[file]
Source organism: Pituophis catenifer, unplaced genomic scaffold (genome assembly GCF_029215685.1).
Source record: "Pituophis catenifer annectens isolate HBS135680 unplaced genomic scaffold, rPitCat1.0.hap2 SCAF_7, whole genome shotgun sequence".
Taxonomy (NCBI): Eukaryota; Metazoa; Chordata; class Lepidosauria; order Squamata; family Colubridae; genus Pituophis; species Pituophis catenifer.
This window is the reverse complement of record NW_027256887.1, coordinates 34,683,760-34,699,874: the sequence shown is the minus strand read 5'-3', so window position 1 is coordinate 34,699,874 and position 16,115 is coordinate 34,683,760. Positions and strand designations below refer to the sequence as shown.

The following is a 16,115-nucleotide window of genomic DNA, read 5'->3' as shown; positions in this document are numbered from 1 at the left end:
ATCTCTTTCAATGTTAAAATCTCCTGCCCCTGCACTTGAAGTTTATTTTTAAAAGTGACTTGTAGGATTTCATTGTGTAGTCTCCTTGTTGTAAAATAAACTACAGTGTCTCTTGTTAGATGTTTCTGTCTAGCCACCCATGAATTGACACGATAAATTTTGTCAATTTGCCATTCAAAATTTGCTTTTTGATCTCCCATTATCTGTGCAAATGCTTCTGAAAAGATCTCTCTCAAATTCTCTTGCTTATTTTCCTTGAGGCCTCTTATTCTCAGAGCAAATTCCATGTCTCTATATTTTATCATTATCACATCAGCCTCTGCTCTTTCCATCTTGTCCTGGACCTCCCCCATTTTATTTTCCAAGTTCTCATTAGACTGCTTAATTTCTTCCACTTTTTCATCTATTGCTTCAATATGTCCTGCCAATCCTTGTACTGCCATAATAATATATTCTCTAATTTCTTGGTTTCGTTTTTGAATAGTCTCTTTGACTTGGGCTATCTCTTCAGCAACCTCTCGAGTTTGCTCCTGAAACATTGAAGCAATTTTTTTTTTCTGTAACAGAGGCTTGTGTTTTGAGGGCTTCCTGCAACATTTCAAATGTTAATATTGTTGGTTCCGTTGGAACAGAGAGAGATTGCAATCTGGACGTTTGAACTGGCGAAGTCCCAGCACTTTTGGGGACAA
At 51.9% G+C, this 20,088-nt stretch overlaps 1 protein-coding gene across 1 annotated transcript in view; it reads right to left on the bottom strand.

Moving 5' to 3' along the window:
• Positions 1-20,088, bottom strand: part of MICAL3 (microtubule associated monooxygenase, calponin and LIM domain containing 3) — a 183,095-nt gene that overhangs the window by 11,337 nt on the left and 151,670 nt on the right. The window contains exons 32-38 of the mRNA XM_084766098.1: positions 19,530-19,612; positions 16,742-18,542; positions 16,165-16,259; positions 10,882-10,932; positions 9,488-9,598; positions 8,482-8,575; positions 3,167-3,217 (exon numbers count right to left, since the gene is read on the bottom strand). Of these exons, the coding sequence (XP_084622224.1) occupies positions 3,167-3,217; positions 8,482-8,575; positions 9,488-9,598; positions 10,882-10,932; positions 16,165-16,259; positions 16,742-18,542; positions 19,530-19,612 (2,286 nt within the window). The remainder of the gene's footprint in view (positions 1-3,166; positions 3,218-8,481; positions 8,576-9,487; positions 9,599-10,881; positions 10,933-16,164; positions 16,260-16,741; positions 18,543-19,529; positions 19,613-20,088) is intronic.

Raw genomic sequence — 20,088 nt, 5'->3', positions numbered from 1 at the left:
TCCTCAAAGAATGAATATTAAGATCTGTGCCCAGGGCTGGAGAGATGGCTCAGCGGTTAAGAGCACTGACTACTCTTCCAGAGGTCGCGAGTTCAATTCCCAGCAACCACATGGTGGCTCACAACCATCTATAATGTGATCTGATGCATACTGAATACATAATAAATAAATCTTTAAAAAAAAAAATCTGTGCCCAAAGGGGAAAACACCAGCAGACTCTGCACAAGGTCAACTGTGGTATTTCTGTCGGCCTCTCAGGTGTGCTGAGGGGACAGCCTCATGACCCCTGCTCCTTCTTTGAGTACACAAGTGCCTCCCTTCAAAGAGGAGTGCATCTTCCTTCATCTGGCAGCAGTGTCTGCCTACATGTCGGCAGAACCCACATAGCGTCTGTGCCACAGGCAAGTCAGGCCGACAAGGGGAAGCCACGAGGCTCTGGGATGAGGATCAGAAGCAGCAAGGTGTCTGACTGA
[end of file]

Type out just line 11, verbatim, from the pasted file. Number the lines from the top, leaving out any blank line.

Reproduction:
TCCTCAAAGAATGAATATTAAGATCTGTGCCCAGGGCTGGAGAGATGGCTCAGCGGTTAAGAGCACTGACTACTCTTCCAGAGGTCGCGAGTTCAATTCCCAGCAACCACATGGTGGCTCACAACCATCTATAATGTGATCTGATGCATACTGAATACATAATAAATAAATCTTTAAAAAAAAAAATCTGTGCCCAAAGGGGAAAACACCAGCAGACTCTGCACAAGGTCAACTGTGGTATTTCTGTCGGCCTCTCAGGTGTGCTGAGGGGACAGCCTCATGACCCCTGCTCCTTCTTTGAGTACACAAGTGCCTCCCTTCAAAGAGGAGTGCATCTTCCTTCATCTGGCAGCAGTGTCTGCCTACATGTCGGCAGAACCCACATAGCGTCTGTGCCACAGGCAAGTCAGGCCGACAAGGGGAAGCCACGAGGCTCTGGGATGAGGATCAGAAGCAGCAAGGTGTCTGACTGA